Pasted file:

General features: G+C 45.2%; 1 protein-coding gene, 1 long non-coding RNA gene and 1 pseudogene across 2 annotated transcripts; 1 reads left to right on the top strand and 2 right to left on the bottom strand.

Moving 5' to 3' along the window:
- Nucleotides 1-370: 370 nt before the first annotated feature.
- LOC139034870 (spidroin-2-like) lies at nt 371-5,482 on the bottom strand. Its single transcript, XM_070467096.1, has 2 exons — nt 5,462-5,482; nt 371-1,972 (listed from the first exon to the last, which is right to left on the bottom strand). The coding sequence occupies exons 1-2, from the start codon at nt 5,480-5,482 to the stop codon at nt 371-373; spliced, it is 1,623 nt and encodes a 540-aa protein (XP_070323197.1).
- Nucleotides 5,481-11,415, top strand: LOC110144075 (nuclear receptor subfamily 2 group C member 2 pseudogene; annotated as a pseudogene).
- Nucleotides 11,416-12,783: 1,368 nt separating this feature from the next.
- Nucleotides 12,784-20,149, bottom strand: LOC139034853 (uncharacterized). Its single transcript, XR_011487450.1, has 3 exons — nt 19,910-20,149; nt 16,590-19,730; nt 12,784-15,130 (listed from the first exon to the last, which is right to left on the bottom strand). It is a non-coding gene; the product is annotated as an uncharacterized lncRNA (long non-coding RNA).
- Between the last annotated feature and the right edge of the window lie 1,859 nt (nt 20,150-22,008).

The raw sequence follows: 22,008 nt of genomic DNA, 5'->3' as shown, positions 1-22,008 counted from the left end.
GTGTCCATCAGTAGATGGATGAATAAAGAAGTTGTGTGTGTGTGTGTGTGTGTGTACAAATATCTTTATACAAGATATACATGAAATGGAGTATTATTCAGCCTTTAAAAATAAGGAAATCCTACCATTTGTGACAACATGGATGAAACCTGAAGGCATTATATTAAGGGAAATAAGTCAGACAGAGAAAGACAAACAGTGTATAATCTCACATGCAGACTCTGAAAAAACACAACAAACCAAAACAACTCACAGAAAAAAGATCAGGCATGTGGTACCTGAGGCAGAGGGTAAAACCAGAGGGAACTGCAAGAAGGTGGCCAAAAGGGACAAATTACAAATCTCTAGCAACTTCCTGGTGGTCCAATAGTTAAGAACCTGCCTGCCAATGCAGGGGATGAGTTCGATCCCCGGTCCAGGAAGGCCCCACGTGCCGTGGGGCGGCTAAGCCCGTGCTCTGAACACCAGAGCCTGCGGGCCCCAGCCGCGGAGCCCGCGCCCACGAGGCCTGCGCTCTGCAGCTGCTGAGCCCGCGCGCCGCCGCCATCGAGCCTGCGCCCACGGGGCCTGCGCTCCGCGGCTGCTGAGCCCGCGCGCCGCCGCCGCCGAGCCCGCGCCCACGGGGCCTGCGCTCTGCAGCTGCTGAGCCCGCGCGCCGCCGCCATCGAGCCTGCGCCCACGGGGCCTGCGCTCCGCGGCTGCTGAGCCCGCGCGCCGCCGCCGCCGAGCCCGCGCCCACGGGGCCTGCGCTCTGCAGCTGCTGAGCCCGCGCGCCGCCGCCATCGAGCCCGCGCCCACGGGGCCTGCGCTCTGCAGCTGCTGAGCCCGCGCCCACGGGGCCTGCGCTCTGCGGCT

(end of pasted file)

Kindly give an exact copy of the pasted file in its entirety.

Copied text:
General features: G+C 45.2%; 1 protein-coding gene, 1 long non-coding RNA gene and 1 pseudogene across 2 annotated transcripts; 1 reads left to right on the top strand and 2 right to left on the bottom strand.

Moving 5' to 3' along the window:
- Nucleotides 1-370: 370 nt before the first annotated feature.
- LOC139034870 (spidroin-2-like) lies at nt 371-5,482 on the bottom strand. Its single transcript, XM_070467096.1, has 2 exons — nt 5,462-5,482; nt 371-1,972 (listed from the first exon to the last, which is right to left on the bottom strand). The coding sequence occupies exons 1-2, from the start codon at nt 5,480-5,482 to the stop codon at nt 371-373; spliced, it is 1,623 nt and encodes a 540-aa protein (XP_070323197.1).
- Nucleotides 5,481-11,415, top strand: LOC110144075 (nuclear receptor subfamily 2 group C member 2 pseudogene; annotated as a pseudogene).
- Nucleotides 11,416-12,783: 1,368 nt separating this feature from the next.
- Nucleotides 12,784-20,149, bottom strand: LOC139034853 (uncharacterized). Its single transcript, XR_011487450.1, has 3 exons — nt 19,910-20,149; nt 16,590-19,730; nt 12,784-15,130 (listed from the first exon to the last, which is right to left on the bottom strand). It is a non-coding gene; the product is annotated as an uncharacterized lncRNA (long non-coding RNA).
- Between the last annotated feature and the right edge of the window lie 1,859 nt (nt 20,150-22,008).

The raw sequence follows: 22,008 nt of genomic DNA, 5'->3' as shown, positions 1-22,008 counted from the left end.
GTGTCCATCAGTAGATGGATGAATAAAGAAGTTGTGTGTGTGTGTGTGTGTGTGTACAAATATCTTTATACAAGATATACATGAAATGGAGTATTATTCAGCCTTTAAAAATAAGGAAATCCTACCATTTGTGACAACATGGATGAAACCTGAAGGCATTATATTAAGGGAAATAAGTCAGACAGAGAAAGACAAACAGTGTATAATCTCACATGCAGACTCTGAAAAAACACAACAAACCAAAACAACTCACAGAAAAAAGATCAGGCATGTGGTACCTGAGGCAGAGGGTAAAACCAGAGGGAACTGCAAGAAGGTGGCCAAAAGGGACAAATTACAAATCTCTAGCAACTTCCTGGTGGTCCAATAGTTAAGAACCTGCCTGCCAATGCAGGGGATGAGTTCGATCCCCGGTCCAGGAAGGCCCCACGTGCCGTGGGGCGGCTAAGCCCGTGCTCTGAACACCAGAGCCTGCGGGCCCCAGCCGCGGAGCCCGCGCCCACGAGGCCTGCGCTCTGCAGCTGCTGAGCCCGCGCGCCGCCGCCATCGAGCCTGCGCCCACGGGGCCTGCGCTCCGCGGCTGCTGAGCCCGCGCGCCGCCGCCGCCGAGCCCGCGCCCACGGGGCCTGCGCTCTGCAGCTGCTGAGCCCGCGCGCCGCCGCCATCGAGCCTGCGCCCACGGGGCCTGCGCTCCGCGGCTGCTGAGCCCGCGCGCCGCCGCCGCCGAGCCCGCGCCCACGGGGCCTGCGCTCTGCAGCTGCTGAGCCCGCGCGCCGCCGCCATCGAGCCCGCGCCCACGGGGCCTGCGCTCTGCAGCTGCTGAGCCCGCGCCCACGGGGCCTGCGCTCTGCGGCT